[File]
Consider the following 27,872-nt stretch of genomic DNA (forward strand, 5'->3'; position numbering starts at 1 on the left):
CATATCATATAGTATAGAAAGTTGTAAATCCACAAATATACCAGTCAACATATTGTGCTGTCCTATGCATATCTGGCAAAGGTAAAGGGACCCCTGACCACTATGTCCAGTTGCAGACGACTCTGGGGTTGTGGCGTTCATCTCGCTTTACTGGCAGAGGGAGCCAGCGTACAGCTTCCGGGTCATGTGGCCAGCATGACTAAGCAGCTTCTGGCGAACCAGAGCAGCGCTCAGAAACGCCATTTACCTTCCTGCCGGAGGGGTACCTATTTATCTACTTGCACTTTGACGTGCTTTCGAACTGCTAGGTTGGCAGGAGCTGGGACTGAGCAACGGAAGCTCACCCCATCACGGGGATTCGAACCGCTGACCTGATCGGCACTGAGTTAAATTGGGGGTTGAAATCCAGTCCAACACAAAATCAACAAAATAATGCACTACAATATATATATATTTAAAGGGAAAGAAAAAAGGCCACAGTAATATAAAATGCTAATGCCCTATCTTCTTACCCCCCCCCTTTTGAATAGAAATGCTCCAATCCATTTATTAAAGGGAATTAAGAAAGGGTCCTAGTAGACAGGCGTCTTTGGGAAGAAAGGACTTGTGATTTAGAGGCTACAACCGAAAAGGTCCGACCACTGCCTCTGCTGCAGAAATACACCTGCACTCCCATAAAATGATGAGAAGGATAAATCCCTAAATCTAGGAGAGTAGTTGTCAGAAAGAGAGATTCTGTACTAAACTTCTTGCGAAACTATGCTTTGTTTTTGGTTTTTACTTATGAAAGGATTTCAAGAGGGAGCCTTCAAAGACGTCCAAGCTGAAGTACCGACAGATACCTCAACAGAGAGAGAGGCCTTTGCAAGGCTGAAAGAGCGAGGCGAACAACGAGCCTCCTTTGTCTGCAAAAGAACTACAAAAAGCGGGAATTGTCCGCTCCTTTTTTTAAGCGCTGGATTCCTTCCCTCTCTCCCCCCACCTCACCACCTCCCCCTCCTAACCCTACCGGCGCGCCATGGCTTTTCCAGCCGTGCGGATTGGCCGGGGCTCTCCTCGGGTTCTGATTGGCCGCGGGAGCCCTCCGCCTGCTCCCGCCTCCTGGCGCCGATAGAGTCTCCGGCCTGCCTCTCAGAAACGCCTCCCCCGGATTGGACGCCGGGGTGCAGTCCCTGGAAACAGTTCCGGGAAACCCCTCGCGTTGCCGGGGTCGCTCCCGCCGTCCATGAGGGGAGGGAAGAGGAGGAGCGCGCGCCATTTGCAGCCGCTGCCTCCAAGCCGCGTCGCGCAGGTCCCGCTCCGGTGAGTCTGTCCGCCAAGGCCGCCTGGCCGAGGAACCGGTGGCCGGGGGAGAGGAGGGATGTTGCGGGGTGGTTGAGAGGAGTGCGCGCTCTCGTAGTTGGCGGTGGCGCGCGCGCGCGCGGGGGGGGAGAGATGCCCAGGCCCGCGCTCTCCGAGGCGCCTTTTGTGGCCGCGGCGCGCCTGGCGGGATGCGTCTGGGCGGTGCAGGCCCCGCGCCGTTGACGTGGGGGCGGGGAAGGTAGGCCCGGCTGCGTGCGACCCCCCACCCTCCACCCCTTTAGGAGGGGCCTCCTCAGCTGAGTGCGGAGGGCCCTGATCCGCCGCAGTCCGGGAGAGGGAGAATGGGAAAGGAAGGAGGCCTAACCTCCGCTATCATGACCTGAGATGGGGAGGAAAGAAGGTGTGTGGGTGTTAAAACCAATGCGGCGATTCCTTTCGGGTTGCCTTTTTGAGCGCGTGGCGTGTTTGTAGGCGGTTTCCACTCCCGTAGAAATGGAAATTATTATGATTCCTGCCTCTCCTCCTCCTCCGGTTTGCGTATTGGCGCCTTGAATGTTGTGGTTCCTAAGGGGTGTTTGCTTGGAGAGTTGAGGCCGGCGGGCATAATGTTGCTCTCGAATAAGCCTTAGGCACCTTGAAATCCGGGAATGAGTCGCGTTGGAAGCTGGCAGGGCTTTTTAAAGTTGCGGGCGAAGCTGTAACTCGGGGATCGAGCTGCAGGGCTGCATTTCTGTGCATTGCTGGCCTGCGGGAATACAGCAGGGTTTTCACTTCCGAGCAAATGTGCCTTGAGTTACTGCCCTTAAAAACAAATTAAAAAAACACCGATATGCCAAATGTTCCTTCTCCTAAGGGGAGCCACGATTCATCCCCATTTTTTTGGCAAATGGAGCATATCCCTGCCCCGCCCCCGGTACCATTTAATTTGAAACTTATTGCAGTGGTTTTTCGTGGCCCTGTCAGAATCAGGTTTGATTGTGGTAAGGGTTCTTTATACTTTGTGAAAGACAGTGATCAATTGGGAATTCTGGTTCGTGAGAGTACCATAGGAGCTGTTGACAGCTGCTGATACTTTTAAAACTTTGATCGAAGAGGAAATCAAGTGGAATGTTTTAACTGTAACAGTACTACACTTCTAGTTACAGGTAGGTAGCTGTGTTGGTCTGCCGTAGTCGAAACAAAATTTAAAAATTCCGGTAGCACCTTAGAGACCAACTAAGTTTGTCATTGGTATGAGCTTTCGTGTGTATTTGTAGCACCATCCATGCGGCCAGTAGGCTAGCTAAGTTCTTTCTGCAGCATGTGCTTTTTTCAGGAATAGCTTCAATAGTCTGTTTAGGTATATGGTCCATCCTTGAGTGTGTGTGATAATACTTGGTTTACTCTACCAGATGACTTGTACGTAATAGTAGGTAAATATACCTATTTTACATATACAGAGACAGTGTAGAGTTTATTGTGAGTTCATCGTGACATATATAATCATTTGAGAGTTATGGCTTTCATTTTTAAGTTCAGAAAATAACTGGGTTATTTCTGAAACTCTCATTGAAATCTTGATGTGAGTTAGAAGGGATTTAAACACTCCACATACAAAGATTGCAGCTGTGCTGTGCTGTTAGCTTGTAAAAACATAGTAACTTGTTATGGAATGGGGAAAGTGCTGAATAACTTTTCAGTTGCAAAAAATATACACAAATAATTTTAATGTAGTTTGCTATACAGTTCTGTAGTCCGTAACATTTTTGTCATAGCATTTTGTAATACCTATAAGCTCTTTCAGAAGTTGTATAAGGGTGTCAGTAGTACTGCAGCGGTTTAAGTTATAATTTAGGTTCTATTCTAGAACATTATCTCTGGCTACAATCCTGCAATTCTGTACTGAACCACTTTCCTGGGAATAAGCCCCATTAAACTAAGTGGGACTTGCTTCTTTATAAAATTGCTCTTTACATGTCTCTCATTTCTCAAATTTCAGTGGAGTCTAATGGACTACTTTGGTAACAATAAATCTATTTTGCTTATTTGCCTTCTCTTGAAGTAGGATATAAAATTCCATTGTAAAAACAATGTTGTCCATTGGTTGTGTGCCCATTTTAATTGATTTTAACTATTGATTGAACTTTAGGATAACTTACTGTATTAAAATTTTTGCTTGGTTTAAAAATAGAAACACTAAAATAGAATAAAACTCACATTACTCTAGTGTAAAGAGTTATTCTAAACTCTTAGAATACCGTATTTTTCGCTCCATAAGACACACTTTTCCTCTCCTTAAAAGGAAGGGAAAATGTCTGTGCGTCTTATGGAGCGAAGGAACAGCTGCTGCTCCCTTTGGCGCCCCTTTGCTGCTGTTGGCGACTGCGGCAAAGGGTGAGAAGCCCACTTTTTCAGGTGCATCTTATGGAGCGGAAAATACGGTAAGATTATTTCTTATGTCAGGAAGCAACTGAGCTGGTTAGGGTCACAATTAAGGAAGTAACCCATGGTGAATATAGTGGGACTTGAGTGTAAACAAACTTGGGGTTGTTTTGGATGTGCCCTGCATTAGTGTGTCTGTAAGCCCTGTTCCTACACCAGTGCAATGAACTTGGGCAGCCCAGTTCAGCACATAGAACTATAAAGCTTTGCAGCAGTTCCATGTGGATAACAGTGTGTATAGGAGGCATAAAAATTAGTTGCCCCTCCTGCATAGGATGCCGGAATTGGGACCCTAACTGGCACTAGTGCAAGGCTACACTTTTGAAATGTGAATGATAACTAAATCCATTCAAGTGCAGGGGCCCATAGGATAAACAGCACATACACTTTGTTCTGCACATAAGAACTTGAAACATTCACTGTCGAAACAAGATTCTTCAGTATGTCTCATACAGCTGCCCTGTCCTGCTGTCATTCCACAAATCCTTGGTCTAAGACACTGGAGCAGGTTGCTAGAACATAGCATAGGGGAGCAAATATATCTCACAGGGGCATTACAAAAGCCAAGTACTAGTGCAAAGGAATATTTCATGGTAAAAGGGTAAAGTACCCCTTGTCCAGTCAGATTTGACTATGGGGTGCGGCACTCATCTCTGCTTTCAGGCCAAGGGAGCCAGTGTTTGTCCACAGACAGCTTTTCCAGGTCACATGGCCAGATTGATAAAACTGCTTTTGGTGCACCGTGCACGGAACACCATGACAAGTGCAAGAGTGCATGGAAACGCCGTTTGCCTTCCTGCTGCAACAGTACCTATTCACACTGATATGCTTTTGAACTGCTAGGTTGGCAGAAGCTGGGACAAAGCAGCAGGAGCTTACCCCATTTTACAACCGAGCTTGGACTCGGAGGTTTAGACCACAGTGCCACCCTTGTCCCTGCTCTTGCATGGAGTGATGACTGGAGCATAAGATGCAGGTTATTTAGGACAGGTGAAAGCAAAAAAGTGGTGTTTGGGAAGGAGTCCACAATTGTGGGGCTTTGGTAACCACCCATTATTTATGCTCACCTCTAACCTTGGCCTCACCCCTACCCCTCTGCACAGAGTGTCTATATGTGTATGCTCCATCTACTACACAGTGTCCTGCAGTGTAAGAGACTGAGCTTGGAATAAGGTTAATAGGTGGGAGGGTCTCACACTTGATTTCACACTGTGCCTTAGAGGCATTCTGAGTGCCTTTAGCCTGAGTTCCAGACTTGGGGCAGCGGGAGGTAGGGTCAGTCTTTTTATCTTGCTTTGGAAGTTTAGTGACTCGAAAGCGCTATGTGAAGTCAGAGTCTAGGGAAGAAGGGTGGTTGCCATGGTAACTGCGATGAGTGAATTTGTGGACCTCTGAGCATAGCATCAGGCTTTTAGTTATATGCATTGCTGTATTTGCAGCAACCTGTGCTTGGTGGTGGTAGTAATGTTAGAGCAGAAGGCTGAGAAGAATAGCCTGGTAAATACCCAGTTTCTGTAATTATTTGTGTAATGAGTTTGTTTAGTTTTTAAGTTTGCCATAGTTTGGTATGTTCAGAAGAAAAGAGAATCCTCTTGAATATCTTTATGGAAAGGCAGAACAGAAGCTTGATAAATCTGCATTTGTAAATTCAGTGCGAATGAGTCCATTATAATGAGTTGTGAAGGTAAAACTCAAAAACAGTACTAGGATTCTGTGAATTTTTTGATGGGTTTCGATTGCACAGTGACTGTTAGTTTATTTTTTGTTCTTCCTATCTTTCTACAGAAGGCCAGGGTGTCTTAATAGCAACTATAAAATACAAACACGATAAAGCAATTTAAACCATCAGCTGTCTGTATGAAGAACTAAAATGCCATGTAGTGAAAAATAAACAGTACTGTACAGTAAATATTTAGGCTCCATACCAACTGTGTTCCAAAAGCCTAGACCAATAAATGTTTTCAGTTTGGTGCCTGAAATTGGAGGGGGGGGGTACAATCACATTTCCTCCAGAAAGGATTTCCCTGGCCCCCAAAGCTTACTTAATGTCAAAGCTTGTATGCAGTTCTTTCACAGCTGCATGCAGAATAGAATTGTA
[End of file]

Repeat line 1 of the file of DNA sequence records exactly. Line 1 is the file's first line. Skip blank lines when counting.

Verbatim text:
Consider the following 27,872-nt stretch of genomic DNA (forward strand, 5'->3'; position numbering starts at 1 on the left):